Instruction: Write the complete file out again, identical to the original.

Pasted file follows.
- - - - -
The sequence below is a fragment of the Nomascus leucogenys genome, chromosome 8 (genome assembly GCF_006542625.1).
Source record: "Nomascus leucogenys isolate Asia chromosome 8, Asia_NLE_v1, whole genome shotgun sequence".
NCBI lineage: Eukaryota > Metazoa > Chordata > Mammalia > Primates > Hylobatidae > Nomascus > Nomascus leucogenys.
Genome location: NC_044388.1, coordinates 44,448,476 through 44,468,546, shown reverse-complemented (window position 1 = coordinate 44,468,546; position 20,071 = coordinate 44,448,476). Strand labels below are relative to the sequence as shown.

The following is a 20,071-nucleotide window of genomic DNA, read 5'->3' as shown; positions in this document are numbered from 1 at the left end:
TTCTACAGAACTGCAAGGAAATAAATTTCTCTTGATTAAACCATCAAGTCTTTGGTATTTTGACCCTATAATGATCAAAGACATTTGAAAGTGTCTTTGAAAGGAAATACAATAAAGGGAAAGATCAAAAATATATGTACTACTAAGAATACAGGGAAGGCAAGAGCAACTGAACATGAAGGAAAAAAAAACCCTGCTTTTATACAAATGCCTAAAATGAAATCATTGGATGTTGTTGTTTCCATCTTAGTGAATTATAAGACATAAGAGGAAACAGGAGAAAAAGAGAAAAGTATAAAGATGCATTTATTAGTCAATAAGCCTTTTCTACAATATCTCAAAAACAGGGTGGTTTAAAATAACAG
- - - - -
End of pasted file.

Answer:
The sequence below is a fragment of the Nomascus leucogenys genome, chromosome 8 (genome assembly GCF_006542625.1).
Source record: "Nomascus leucogenys isolate Asia chromosome 8, Asia_NLE_v1, whole genome shotgun sequence".
NCBI lineage: Eukaryota > Metazoa > Chordata > Mammalia > Primates > Hylobatidae > Nomascus > Nomascus leucogenys.
Genome location: NC_044388.1, coordinates 44,448,476 through 44,468,546, shown reverse-complemented (window position 1 = coordinate 44,468,546; position 20,071 = coordinate 44,448,476). Strand labels below are relative to the sequence as shown.

The following is a 20,071-nucleotide window of genomic DNA, read 5'->3' as shown; positions in this document are numbered from 1 at the left end:
TTCTACAGAACTGCAAGGAAATAAATTTCTCTTGATTAAACCATCAAGTCTTTGGTATTTTGACCCTATAATGATCAAAGACATTTGAAAGTGTCTTTGAAAGGAAATACAATAAAGGGAAAGATCAAAAATATATGTACTACTAAGAATACAGGGAAGGCAAGAGCAACTGAACATGAAGGAAAAAAAAACCCTGCTTTTATACAAATGCCTAAAATGAAATCATTGGATGTTGTTGTTTCCATCTTAGTGAATTATAAGACATAAGAGGAAACAGGAGAAAAAGAGAAAAGTATAAAGATGCATTTATTAGTCAATAAGCCTTTTCTACAATATCTCAAAAACAGGGTGGTTTAAAATAACAG